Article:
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Coca-Cola and its bottlers 'replenish' all the water they use  

At a time when even the 1 percent of the globe’s water supply that is fresh is under threat and when water crises have been deemed the biggest risk to global security, the world’s largest beverage company and voracious water user manages to replenish all the water it uses.

The Coca-Cola Company, which uses about 300 billion liters of water a year — a quantity so big it's as if every person on earth donated 40 liters of the shared resource of water to its operations —  announced Monday that it reached a goal it set a decade ago: To "replenish" or restore the equivalent quantity of all the water it uses in a year in its global operations to produce, bottle and sell Coke, Sprite, Fanta, Minute Maid orange juice and hundreds of other beverages.


This article by Monique Dobus from GreenBiz covers the true cost of water and gives some great conservation recommendations when it comes to water. However, it does not cover one of the most efficient, cost-effective ways to save money with water: rainwater harvesting. This free asset falls on your roof regularly, it's yours, and you probably don't even realize the money that you could be saving by using what you already have.

We have experience in jobs ranging from 5,000 gallons of storage to 100,000 gallons. Give Rainwater ResourcesTM a call today!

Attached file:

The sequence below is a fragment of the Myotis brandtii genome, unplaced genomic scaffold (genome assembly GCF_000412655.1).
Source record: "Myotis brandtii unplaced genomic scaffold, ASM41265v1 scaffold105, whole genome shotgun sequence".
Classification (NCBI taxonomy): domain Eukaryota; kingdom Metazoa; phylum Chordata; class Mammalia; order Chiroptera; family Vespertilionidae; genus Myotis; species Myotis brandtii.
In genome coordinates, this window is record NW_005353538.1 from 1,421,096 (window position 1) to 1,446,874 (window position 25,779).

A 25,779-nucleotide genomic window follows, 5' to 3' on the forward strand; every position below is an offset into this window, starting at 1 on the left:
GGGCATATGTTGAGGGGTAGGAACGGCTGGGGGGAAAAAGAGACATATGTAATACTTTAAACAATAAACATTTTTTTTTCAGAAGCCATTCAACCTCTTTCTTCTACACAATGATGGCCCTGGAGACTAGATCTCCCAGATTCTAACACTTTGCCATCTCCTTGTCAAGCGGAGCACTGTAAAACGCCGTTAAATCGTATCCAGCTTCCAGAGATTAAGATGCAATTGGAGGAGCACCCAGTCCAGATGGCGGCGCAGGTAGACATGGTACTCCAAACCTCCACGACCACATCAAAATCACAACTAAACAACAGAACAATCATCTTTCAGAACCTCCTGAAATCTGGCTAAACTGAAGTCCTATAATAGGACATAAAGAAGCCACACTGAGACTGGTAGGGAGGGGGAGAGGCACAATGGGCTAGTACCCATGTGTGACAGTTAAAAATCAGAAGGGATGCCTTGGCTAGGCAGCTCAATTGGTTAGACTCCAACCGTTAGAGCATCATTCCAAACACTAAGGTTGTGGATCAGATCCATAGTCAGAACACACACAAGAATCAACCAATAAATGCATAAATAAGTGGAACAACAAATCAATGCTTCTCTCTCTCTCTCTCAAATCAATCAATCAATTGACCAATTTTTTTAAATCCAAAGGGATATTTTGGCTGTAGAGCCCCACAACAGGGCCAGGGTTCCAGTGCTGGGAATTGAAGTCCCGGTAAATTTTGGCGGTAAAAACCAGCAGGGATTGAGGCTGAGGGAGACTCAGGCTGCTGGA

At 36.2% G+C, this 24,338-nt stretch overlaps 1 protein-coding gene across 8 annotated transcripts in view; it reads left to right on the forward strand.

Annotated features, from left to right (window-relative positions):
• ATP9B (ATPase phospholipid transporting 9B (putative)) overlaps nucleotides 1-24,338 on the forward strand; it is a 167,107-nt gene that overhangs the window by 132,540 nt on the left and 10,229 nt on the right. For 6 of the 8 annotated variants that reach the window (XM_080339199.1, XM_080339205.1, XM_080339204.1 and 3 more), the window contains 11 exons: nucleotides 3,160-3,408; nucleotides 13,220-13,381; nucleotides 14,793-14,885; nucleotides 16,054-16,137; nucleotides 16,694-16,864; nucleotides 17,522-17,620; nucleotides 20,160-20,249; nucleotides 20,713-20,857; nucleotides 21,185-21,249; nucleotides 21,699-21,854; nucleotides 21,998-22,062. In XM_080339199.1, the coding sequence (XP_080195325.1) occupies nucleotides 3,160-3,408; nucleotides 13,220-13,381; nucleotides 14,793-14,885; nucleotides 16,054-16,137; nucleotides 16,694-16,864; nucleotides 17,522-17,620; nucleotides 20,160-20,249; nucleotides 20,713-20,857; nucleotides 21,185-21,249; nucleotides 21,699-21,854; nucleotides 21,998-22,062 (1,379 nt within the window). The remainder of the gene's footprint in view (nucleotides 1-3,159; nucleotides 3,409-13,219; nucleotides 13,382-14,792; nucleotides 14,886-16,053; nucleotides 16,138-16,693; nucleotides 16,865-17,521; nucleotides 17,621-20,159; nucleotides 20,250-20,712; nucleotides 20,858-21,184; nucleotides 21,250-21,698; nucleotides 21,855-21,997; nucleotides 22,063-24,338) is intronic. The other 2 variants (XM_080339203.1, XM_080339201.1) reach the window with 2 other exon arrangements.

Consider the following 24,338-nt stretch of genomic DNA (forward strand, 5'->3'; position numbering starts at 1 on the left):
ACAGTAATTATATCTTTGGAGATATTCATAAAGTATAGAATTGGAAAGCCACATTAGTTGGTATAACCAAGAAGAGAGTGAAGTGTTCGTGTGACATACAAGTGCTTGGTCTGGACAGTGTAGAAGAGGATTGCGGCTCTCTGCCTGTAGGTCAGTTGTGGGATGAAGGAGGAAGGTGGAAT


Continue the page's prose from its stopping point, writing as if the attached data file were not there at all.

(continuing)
When it comes to managing their operations, savvy businesses know that efficient material use is crucial to improving the bottom line.

However, when it comes to water, many companies fail to plan for water shortages until the problem becomes acute.

Climate change and related changes in weather patterns, increasing urbanization and population growth are affecting water availability across the country. The U.S. EPA reported that water managers in 40 states expect...

Rainwater ResourcesTM Rainwater Harvesting Process Video

Learn more about rainwater harvesting and how Rainwater ResourcesTM can bring innovative solutions for many applications:

Commercial or Industrial Processes Agriculture Irrigation Laundry Indoor Potable Use  Washing Vehicle Fleet Fire Protection Cooling Towers

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Celebrate The Rain!





On the United Nations' World Water Day on Tuesday, no less than 150 companies and NGOs announced new initiatives towards enhancing water quality, conservation and management at a White House Water Summit.

Water scarcity and quality issues have already been on the radar internationally, since 663 million people lack access to clean water. The World Economic Forum in 2015 named water scarcity the world's biggest risk.